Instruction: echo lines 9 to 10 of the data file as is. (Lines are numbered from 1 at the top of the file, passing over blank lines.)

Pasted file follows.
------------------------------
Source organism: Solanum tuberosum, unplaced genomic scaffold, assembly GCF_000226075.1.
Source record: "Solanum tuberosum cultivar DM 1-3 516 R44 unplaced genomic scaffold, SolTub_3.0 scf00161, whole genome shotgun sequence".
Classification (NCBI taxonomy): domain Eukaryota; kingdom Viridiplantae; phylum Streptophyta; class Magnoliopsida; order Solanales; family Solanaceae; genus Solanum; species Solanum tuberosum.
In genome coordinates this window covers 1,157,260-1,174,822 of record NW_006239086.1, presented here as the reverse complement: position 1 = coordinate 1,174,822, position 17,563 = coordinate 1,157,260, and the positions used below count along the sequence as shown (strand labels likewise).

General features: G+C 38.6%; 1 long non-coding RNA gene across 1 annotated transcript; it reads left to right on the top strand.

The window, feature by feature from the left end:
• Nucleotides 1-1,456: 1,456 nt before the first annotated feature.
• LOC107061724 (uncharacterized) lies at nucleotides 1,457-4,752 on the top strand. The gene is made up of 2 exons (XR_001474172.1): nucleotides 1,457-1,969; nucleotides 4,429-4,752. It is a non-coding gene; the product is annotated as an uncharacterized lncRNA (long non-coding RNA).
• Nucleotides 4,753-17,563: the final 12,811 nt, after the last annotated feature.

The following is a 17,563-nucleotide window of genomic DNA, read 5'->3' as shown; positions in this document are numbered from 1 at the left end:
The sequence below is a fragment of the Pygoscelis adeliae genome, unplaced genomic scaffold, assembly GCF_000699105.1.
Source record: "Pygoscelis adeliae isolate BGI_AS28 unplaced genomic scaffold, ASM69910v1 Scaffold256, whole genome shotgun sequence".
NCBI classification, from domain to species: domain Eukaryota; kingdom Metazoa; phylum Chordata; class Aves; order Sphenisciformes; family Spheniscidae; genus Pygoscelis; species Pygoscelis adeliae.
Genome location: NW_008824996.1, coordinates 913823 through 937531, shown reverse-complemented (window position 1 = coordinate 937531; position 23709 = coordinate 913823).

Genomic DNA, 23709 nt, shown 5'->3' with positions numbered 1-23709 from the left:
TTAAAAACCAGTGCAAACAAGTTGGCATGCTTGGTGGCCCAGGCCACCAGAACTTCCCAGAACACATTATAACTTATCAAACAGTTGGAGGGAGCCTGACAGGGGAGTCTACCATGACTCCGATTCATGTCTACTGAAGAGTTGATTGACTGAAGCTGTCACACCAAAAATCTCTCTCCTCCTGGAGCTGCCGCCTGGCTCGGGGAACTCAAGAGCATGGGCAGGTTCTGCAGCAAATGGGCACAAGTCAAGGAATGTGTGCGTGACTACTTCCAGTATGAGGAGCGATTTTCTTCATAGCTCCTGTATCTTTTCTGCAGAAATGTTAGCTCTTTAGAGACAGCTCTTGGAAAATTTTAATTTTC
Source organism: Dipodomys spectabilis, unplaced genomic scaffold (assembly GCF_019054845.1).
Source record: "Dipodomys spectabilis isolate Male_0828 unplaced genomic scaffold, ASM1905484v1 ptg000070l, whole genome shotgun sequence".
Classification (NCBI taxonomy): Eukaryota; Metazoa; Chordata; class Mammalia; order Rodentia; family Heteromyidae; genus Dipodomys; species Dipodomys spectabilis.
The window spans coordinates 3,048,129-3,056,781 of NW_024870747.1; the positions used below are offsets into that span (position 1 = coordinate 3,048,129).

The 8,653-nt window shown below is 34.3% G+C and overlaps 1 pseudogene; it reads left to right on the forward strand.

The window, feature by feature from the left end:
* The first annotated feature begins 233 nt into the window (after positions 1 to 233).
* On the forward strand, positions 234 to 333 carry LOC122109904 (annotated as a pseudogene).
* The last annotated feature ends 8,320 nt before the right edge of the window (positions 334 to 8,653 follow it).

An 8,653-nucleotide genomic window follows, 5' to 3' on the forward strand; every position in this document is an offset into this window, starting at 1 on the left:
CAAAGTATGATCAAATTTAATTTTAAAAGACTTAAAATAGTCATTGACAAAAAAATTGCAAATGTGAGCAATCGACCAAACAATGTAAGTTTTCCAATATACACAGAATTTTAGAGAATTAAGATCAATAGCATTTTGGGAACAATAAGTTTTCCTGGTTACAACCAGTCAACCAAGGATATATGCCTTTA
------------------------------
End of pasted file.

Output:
• Nucleotides 4,753-17,563: the final 12,811 nt, after the last annotated feature.

The following is a 17,563-nucleotide window of genomic DNA, read 5'->3' as shown; positions in this document are numbered from 1 at the left end: